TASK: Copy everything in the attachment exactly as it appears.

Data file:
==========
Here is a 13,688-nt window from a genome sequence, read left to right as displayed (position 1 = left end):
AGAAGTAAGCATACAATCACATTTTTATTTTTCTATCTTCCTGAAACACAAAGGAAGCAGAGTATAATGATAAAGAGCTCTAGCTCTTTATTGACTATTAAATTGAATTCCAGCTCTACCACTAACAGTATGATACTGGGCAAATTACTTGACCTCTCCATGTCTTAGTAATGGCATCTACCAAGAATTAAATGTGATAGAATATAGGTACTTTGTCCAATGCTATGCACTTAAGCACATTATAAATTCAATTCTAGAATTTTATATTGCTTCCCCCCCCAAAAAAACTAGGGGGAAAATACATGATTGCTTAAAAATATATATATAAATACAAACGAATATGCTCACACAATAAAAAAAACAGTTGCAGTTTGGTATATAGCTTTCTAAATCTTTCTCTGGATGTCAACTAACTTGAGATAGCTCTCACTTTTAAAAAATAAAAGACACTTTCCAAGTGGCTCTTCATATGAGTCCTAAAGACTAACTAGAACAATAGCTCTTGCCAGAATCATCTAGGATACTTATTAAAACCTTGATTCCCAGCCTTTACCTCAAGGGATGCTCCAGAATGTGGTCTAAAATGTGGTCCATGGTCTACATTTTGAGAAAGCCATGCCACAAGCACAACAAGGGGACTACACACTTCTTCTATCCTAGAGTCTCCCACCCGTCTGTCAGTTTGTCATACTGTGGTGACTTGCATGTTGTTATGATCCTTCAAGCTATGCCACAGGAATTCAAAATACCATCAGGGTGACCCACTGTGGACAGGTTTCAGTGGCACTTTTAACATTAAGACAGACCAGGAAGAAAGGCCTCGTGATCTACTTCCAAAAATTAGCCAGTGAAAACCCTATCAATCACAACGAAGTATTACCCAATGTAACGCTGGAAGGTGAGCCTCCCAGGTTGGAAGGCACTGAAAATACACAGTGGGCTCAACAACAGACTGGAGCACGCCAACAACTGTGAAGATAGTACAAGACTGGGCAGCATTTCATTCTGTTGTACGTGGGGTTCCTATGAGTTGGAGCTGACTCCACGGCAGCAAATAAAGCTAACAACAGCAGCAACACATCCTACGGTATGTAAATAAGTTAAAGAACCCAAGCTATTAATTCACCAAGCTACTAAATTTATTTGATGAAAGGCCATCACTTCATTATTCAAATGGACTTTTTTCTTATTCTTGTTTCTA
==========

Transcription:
Here is a 13,688-nt window from a genome sequence, read left to right as displayed (position 1 = left end):
AGAAGTAAGCATACAATCACATTTTTATTTTTCTATCTTCCTGAAACACAAAGGAAGCAGAGTATAATGATAAAGAGCTCTAGCTCTTTATTGACTATTAAATTGAATTCCAGCTCTACCACTAACAGTATGATACTGGGCAAATTACTTGACCTCTCCATGTCTTAGTAATGGCATCTACCAAGAATTAAATGTGATAGAATATAGGTACTTTGTCCAATGCTATGCACTTAAGCACATTATAAATTCAATTCTAGAATTTTATATTGCTTCCCCCCCCAAAAAAACTAGGGGGAAAATACATGATTGCTTAAAAATATATATATAAATACAAACGAATATGCTCACACAATAAAAAAAACAGTTGCAGTTTGGTATATAGCTTTCTAAATCTTTCTCTGGATGTCAACTAACTTGAGATAGCTCTCACTTTTAAAAAATAAAAGACACTTTCCAAGTGGCTCTTCATATGAGTCCTAAAGACTAACTAGAACAATAGCTCTTGCCAGAATCATCTAGGATACTTATTAAAACCTTGATTCCCAGCCTTTACCTCAAGGGATGCTCCAGAATGTGGTCTAAAATGTGGTCCATGGTCTACATTTTGAGAAAGCCATGCCACAAGCACAACAAGGGGACTACACACTTCTTCTATCCTAGAGTCTCCCACCCGTCTGTCAGTTTGTCATACTGTGGTGACTTGCATGTTGTTATGATCCTTCAAGCTATGCCACAGGAATTCAAAATACCATCAGGGTGACCCACTGTGGACAGGTTTCAGTGGCACTTTTAACATTAAGACAGACCAGGAAGAAAGGCCTCGTGATCTACTTCCAAAAATTAGCCAGTGAAAACCCTATCAATCACAACGAAGTATTACCCAATGTAACGCTGGAAGGTGAGCCTCCCAGGTTGGAAGGCACTGAAAATACACAGTGGGCTCAACAACAGACTGGAGCACGCCAACAACTGTGAAGATAGTACAAGACTGGGCAGCATTTCATTCTGTTGTACGTGGGGTTCCTATGAGTTGGAGCTGACTCCACGGCAGCAAATAAAGCTAACAACAGCAGCAACACATCCTACGGTATGTAAATAAGTTAAAGAACCCAAGCTATTAATTCACCAAGCTACTAAATTTATTTGATGAAAGGCCATCACTTCATTATTCAAATGGACTTTTTTCTTATTCTTGTTTCTA